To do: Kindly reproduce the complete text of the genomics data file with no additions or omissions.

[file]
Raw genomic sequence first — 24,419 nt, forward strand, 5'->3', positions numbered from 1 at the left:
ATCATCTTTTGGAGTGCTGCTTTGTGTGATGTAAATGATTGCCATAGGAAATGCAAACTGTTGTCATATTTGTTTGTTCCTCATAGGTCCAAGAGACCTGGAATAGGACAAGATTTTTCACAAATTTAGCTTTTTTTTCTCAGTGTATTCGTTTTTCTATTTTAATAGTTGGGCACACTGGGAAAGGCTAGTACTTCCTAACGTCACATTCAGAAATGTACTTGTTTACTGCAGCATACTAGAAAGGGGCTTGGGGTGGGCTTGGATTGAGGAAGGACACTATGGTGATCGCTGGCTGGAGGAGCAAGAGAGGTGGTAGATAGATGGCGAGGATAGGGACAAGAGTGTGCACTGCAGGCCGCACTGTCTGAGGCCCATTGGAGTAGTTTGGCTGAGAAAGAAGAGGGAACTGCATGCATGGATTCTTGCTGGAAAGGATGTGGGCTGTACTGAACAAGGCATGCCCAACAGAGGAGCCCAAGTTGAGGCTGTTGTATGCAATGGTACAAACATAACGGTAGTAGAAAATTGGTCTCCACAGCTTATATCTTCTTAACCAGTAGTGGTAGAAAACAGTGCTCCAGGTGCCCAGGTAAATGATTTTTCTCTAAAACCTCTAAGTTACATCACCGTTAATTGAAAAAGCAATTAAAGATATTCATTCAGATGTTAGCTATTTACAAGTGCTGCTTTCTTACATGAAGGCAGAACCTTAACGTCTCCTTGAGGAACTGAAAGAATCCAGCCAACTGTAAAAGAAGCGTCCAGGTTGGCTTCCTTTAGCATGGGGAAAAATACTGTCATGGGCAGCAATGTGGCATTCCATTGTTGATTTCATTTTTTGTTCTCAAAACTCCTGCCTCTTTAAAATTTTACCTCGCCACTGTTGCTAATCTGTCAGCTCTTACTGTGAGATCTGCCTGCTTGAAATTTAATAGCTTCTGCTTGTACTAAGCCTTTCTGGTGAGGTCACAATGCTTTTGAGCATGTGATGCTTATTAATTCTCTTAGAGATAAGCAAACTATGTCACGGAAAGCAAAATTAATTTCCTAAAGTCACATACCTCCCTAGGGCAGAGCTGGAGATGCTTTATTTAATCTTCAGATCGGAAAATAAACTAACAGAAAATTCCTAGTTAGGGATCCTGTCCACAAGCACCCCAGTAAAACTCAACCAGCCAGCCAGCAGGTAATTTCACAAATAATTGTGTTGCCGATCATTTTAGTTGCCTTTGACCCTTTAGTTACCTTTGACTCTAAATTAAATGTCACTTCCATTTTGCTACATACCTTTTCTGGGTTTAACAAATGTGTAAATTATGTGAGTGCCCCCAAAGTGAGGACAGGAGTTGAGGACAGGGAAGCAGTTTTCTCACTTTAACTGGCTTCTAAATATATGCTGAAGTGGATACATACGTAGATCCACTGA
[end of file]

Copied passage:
Raw genomic sequence first — 24,419 nt, forward strand, 5'->3', positions numbered from 1 at the left:
ATCATCTTTTGGAGTGCTGCTTTGTGTGATGTAAATGATTGCCATAGGAAATGCAAACTGTTGTCATATTTGTTTGTTCCTCATAGGTCCAAGAGACCTGGAATAGGACAAGATTTTTCACAAATTTAGCTTTTTTTTCTCAGTGTATTCGTTTTTCTATTTTAATAGTTGGGCACACTGGGAAAGGCTAGTACTTCCTAACGTCACATTCAGAAATGTACTTGTTTACTGCAGCATACTAGAAAGGGGCTTGGGGTGGGCTTGGATTGAGGAAGGACACTATGGTGATCGCTGGCTGGAGGAGCAAGAGAGGTGGTAGATAGATGGCGAGGATAGGGACAAGAGTGTGCACTGCAGGCCGCACTGTCTGAGGCCCATTGGAGTAGTTTGGCTGAGAAAGAAGAGGGAACTGCATGCATGGATTCTTGCTGGAAAGGATGTGGGCTGTACTGAACAAGGCATGCCCAACAGAGGAGCCCAAGTTGAGGCTGTTGTATGCAATGGTACAAACATAACGGTAGTAGAAAATTGGTCTCCACAGCTTATATCTTCTTAACCAGTAGTGGTAGAAAACAGTGCTCCAGGTGCCCAGGTAAATGATTTTTCTCTAAAACCTCTAAGTTACATCACCGTTAATTGAAAAAGCAATTAAAGATATTCATTCAGATGTTAGCTATTTACAAGTGCTGCTTTCTTACATGAAGGCAGAACCTTAACGTCTCCTTGAGGAACTGAAAGAATCCAGCCAACTGTAAAAGAAGCGTCCAGGTTGGCTTCCTTTAGCATGGGGAAAAATACTGTCATGGGCAGCAATGTGGCATTCCATTGTTGATTTCATTTTTTGTTCTCAAAACTCCTGCCTCTTTAAAATTTTACCTCGCCACTGTTGCTAATCTGTCAGCTCTTACTGTGAGATCTGCCTGCTTGAAATTTAATAGCTTCTGCTTGTACTAAGCCTTTCTGGTGAGGTCACAATGCTTTTGAGCATGTGATGCTTATTAATTCTCTTAGAGATAAGCAAACTATGTCACGGAAAGCAAAATTAATTTCCTAAAGTCACATACCTCCCTAGGGCAGAGCTGGAGATGCTTTATTTAATCTTCAGATCGGAAAATAAACTAACAGAAAATTCCTAGTTAGGGATCCTGTCCACAAGCACCCCAGTAAAACTCAACCAGCCAGCCAGCAGGTAATTTCACAAATAATTGTGTTGCCGATCATTTTAGTTGCCTTTGACCCTTTAGTTACCTTTGACTCTAAATTAAATGTCACTTCCATTTTGCTACATACCTTTTCTGGGTTTAACAAATGTGTAAATTATGTGAGTGCCCCCAAAGTGAGGACAGGAGTTGAGGACAGGGAAGCAGTTTTCTCACTTTAACTGGCTTCTAAATATATGCTGAAGTGGATACATACGTAGATCCACTGA